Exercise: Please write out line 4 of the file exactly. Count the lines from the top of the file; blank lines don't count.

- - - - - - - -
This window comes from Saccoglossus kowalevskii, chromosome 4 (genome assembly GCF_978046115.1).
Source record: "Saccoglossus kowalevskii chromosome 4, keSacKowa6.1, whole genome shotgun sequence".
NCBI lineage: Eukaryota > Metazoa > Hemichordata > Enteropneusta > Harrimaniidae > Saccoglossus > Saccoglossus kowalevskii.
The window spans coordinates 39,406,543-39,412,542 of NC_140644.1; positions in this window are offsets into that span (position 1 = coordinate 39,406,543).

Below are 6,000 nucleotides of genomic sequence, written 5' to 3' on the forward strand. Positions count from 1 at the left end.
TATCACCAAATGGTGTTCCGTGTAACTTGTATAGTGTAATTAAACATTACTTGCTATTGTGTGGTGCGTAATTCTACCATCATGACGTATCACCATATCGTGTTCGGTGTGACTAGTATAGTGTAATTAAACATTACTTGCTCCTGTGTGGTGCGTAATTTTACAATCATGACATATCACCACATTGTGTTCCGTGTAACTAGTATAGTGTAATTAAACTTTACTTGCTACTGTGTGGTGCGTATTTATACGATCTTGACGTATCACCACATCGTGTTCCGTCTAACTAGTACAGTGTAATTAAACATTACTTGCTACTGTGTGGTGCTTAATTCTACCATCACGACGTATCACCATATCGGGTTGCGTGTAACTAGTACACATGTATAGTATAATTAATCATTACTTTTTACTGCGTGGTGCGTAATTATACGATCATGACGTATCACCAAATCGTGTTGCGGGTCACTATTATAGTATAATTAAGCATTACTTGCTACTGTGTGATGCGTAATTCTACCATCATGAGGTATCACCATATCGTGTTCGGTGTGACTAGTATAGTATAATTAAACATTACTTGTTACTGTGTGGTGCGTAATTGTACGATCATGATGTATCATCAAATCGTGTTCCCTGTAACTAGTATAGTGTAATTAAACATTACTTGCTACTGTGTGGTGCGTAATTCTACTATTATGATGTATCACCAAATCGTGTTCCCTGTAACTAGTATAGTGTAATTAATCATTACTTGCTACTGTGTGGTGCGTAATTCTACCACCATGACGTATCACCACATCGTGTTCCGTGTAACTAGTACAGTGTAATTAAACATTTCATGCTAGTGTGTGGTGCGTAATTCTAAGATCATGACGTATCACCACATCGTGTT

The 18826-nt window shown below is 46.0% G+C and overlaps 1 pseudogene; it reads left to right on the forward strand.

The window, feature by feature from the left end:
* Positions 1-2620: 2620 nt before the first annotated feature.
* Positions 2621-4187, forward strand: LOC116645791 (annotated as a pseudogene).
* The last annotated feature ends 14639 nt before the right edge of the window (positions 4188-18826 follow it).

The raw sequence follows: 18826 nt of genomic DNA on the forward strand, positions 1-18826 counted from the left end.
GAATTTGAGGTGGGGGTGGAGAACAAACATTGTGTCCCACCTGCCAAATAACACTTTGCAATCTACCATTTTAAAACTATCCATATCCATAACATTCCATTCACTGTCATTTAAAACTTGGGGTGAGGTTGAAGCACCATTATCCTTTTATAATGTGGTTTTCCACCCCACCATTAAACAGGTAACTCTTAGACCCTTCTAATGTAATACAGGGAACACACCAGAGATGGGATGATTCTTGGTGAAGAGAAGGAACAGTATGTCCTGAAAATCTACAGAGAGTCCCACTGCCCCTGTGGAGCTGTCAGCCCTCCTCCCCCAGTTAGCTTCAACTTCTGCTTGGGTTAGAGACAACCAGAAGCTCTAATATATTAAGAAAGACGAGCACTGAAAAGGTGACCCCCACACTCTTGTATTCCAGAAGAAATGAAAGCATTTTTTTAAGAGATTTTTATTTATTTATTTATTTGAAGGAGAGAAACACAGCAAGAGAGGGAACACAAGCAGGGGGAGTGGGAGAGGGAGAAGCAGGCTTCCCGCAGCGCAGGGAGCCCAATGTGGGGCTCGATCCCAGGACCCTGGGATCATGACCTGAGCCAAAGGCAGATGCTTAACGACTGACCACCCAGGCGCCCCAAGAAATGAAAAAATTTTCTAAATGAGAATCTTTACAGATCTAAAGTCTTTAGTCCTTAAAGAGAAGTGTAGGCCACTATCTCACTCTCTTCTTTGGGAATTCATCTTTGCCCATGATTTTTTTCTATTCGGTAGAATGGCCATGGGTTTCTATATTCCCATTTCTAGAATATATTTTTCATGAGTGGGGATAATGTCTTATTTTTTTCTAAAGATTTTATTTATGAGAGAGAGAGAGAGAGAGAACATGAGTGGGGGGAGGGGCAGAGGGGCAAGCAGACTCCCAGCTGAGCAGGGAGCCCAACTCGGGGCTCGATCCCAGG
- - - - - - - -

The window spans coordinates 39,406,543-39,412,542 of NC_140644.1; positions in this window are offsets into that span (position 1 = coordinate 39,406,543).